A closed season for all bass has been in place since 2012 on approximately 98 miles of the Susquehanna River from Sunbury downstream to the Holtwood Dam and on 31.7 miles of the Juniata River from Port Royal downstream to the mouth. It followed action in 2011 which imposed catch-and-immediate-release regulations on the same sections.
Surveys conducted from 2013-2016 revealed increasing numbers of adult smallmouth bass compared to severely reduced numbers collected from 2005-2012. The proposed regulation change will be open for a 60-day public comment period after it is published in the Pennsylvania Bulletin. Three public meetings also will be held during the comment period to solicit input. If approved on final rulemaking, the proposed changes would take effect in 2018.
In other trout-related action Tuesday, the board:
- Adopted a regulatory amendment which places catch-and-release regulations on Glade Run Lake in Butler County for all fish except trout. The PFBC will begin re-establishing warm and coolwater fisheries in 2017 by stocking forage fish and gamefish. This process will continue for several years. Adult catchable trout will be stocked beginning in spring of 2017.
- Approved a final rulemaking order which opens Harvey’s Lake in Luzerne County to year-round fishing but prohibits harvesting trout from March 1 to the opening day of trout season. Under the current regulations, the 658-acre lake is closed to all fishing for a two-week period from April 1 to the opening day of trout season. Trout harvest is permitted at all other times of the year. A number of area residents have asked to open the lake to year-round fishing, as it supports excellent fisheries for numerous species. The change will take effect upon publication in the Pennsylvania Bulletin.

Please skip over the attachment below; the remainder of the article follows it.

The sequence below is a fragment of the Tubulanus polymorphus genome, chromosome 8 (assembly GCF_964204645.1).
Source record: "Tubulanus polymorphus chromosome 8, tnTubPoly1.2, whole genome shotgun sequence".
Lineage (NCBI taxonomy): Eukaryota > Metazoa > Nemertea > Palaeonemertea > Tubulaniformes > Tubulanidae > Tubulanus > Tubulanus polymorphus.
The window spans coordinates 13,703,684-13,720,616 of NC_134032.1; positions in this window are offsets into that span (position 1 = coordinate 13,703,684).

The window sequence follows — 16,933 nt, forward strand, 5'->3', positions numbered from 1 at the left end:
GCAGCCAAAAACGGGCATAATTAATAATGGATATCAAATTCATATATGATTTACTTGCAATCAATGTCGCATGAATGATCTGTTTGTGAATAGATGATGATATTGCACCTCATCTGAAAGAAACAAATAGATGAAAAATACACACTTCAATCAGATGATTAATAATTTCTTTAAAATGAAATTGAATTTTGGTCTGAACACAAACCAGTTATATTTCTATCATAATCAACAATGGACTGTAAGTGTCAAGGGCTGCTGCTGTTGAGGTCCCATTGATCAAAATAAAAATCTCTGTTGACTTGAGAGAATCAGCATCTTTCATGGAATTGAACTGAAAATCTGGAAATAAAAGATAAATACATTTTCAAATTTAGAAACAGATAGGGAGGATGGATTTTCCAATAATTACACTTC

- Added 99 waters to the list of wild trout streams, revised the section limits of seven waters, and removed one water. The list can be found on the PFBC website.
- Added 26 stream sections to the list of Class A wild trout streams. The list can be found on the PFBC website.
- Approved a proposal to continue stocking Section 4 of Bald Eagle Creek in Centre County, which is classified as a Class A wild trout stream. The 5.72-mile section begins in the Borough of Milesburg and extends to the inlet of Foster Joseph Sayers Lake and is extremely popular during the traditional spring stocked trout season. It also receives a significant volume of cold water from Spring Creek and therefore supports a robust wild brown trout population and year-round fishing opportunities for wild brown trout and stocked fingerlings and adult stocked rainbow trout.
- Approved a grant of up to $115,000 to the Doc Fritchey Chapter of Trout Unlimited for a habitat restoration project on Snitz Creek, Lebanon County. The stream suffers from bank erosion and heavy sedimentation with limited instream habitat for fish. The project will include stabilizing streambanks to reduce erosion, installing instream habitat structures to provide cover and resting areas for trout, removing invasive plant species, and installing fencing and a cattle crossing to control livestock movement in the stream.